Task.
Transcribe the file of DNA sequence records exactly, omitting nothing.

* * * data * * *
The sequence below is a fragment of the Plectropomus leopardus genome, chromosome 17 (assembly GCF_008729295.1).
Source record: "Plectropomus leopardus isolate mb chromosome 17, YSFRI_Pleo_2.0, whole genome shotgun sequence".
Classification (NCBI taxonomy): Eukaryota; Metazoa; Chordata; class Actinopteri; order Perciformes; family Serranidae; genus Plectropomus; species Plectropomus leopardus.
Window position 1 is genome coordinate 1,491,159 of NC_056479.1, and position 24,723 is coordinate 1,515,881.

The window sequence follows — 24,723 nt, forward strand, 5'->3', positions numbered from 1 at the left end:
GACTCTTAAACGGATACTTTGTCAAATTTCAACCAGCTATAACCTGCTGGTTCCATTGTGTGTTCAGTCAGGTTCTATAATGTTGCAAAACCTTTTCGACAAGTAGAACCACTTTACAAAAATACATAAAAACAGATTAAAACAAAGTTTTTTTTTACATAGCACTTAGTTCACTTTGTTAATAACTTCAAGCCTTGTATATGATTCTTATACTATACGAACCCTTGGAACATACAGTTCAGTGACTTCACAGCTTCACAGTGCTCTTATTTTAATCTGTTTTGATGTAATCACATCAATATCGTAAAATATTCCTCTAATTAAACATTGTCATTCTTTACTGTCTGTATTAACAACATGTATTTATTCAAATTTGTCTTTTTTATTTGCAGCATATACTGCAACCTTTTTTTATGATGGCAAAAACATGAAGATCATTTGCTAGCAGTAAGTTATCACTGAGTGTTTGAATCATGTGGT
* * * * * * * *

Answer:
The sequence below is a fragment of the Plectropomus leopardus genome, chromosome 17 (assembly GCF_008729295.1).
Source record: "Plectropomus leopardus isolate mb chromosome 17, YSFRI_Pleo_2.0, whole genome shotgun sequence".
Classification (NCBI taxonomy): Eukaryota; Metazoa; Chordata; class Actinopteri; order Perciformes; family Serranidae; genus Plectropomus; species Plectropomus leopardus.
Window position 1 is genome coordinate 1,491,159 of NC_056479.1, and position 24,723 is coordinate 1,515,881.

The window sequence follows — 24,723 nt, forward strand, 5'->3', positions numbered from 1 at the left end:
GACTCTTAAACGGATACTTTGTCAAATTTCAACCAGCTATAACCTGCTGGTTCCATTGTGTGTTCAGTCAGGTTCTATAATGTTGCAAAACCTTTTCGACAAGTAGAACCACTTTACAAAAATACATAAAAACAGATTAAAACAAAGTTTTTTTTTACATAGCACTTAGTTCACTTTGTTAATAACTTCAAGCCTTGTATATGATTCTTATACTATACGAACCCTTGGAACATACAGTTCAGTGACTTCACAGCTTCACAGTGCTCTTATTTTAATCTGTTTTGATGTAATCACATCAATATCGTAAAATATTCCTCTAATTAAACATTGTCATTCTTTACTGTCTGTATTAACAACATGTATTTATTCAAATTTGTCTTTTTTATTTGCAGCATATACTGCAACCTTTTTTTATGATGGCAAAAACATGAAGATCATTTGCTAGCAGTAAGTTATCACTGAGTGTTTGAATCATGTGGT